Emerging churches become apostolic when they seek to define and make clear the apostolic work of Christ in the present century rather than the first century. . . . Moving ever closer to this final century, the church expects the kingdom of God to be present in ever new and renewing ways. (p. 211) While it appears difficult to find specific references to the Apocalypse in Emerging churches’ eschatology, McLaren (2007), one of the leading Emergent church thinkers, made specific reference to this text. In the quote below, McLaren
explained his view of the kingdom.
We are all part of one kingdom, one beautiful whole, with one caring
Creator, who is faithful to us even in our stupidity and sin. God calls us to
reconcile with God, one another, and creation, to defect from the false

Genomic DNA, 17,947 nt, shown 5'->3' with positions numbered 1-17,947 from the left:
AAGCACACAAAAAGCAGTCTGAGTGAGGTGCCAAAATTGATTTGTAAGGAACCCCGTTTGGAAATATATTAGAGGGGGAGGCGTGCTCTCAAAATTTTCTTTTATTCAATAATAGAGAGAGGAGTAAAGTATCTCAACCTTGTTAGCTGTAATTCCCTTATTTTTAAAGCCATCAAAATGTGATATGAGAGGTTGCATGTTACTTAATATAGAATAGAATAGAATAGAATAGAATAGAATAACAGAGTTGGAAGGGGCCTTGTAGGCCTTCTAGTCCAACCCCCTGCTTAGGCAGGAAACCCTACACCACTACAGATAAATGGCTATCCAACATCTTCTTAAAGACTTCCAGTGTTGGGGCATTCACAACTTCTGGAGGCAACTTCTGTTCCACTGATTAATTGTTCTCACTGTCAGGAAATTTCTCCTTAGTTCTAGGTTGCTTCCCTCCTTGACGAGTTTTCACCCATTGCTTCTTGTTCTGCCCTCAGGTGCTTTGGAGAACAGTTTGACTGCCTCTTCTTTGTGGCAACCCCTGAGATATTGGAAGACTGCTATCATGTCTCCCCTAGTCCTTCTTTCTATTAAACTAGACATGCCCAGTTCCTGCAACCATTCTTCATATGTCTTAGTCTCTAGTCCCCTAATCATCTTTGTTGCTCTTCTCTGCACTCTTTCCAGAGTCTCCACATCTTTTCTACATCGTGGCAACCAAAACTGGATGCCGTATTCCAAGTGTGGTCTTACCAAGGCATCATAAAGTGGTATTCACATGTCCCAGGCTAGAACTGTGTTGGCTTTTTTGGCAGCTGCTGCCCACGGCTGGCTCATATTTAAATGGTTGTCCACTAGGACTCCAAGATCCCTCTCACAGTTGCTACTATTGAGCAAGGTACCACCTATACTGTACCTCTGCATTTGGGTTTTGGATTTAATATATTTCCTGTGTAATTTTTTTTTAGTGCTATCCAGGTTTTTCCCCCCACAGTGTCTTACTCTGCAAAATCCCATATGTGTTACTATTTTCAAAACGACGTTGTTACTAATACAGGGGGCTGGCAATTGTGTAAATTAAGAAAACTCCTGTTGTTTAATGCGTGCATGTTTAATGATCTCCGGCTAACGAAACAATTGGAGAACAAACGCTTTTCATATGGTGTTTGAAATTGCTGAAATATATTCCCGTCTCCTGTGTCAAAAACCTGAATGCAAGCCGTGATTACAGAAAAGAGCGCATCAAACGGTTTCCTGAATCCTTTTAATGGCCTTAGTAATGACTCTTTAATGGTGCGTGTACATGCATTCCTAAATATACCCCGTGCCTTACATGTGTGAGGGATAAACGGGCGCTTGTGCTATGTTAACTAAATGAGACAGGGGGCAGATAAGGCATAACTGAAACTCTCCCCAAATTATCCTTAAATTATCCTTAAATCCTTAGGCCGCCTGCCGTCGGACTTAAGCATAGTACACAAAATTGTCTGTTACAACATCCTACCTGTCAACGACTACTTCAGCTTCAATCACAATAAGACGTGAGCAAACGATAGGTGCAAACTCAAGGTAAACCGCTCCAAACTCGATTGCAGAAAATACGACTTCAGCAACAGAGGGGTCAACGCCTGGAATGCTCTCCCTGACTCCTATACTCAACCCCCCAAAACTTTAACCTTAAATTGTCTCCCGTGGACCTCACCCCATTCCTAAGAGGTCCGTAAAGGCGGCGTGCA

stories that divide and destroy us, and to join God in the healing of the
world through love and the pursuit of justice and the common good.
McLaren then implied that many who hold a futurist interpretation believe that the apocalyptic vision of the New Testament does not intend to offer the hope described. Specifically, McLaren took issue with the interpretation of the new Jerusalem (Rev 21) as describing the destruction of the present space–time universe and replacing it with a perfect replacement that is beyond time (i.e., eternity or
heaven). McClaren wrote,
Increasing numbers of us disagree with this assessment. . . . .We believe the
vision of new Jerusalem, like all prophetic visions, seeks to inspire our
imaginations with hope about what our world can actually become through
the good news of the kingdom of God. . . . the message of the apocalypse is
that the empire of Caesar, including the religious apparatus that sustains his